If you do not have any health concerns and the veterinarian has not noted anything different, we advocate for annual testing once a cat reaches prime adulthood (3 years old). Routine blood tests should be done yearly to establish normal trends in blood parameters and be able to identify diseases as early as possible. If your pet is ill or is on long-term medication, your veterinarian will advise you on timing, frequency and the types of diagnostic testing that should be done for your cat.

Does your hospital perform urinalysis and biopsy?


Yes, urinalysis is a helpful diagnostic tool often added to routine wellness testing as it contributes to a complete internal picture. Urinalysis may also be performed when your pet is exhibiting signs of a urinary tract disease or when abnormal blood work suggests it should be. The majority of urinalysis are performed on-site.

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COVID-19: Additional measures we are taking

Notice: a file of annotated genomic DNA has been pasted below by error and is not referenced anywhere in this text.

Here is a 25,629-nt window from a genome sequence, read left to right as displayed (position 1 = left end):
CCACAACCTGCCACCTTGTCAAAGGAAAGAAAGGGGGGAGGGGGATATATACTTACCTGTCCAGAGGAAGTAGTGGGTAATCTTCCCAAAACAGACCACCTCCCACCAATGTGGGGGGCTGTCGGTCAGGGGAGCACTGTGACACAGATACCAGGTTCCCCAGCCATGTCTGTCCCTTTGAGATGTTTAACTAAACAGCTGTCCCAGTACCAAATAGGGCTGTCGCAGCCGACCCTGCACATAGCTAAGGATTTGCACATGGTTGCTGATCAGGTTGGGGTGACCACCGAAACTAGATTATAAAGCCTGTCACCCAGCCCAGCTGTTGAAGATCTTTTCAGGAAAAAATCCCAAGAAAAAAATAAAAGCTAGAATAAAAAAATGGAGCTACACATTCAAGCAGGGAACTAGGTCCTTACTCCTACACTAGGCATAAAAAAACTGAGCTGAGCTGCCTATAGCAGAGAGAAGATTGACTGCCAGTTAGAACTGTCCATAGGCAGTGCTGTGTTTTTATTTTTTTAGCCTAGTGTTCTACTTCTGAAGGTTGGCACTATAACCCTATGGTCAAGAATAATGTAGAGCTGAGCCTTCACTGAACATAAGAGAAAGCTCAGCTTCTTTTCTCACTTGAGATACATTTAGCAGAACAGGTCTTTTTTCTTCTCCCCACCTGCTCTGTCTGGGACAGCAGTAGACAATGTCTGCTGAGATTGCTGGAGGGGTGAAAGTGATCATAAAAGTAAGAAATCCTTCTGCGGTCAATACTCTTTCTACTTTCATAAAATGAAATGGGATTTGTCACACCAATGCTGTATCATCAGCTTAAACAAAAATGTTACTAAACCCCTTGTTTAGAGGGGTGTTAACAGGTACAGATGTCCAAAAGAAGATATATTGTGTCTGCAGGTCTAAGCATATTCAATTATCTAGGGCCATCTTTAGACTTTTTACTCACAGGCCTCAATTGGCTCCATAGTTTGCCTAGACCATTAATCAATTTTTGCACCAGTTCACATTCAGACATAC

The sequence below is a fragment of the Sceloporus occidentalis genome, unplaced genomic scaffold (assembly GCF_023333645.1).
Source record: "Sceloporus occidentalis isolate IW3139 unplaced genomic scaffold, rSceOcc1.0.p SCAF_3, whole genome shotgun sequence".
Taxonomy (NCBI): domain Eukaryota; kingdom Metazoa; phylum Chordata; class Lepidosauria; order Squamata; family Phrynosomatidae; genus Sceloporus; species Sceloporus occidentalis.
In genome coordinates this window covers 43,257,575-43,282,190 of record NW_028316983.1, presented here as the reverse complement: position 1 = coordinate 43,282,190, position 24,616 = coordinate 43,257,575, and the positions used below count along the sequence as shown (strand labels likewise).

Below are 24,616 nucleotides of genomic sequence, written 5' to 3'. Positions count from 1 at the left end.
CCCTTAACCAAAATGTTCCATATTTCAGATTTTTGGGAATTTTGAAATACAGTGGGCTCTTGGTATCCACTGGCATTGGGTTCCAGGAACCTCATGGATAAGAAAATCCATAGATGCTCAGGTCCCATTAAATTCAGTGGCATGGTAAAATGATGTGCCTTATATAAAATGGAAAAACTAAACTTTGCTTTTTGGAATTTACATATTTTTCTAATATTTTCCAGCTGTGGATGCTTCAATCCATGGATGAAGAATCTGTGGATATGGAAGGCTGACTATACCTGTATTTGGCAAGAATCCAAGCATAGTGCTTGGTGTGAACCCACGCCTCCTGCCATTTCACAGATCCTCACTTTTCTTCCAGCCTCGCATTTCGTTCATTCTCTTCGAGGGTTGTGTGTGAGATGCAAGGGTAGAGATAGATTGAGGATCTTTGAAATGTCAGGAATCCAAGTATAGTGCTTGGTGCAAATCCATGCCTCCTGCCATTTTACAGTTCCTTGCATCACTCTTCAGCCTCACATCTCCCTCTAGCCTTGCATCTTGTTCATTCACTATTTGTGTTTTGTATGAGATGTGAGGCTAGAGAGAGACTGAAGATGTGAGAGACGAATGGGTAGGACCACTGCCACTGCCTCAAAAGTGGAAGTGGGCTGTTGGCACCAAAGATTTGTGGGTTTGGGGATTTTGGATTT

Dear Clients,

Due to the close contact that our work requires, we have taken additional measures to protect you and our team while providing care for your furry family members.

The following changes are effective as of Wednesday, March 18, 2020:

1. We are currently operating a “closed reception area” policy to protect our clients and staff. When you arrive, please remain in your vehicle and use your cell phone to please call the number posted on our windows. We will take a history from outside of your vehicle, and bring your pet into the clinic for an examination with the veterinarian. We will then return to your vehicle with your pet to discuss our recommended treatment plan. If you do not have a cell phone please knock our door to let us know you have arrived and then return to your vehicle.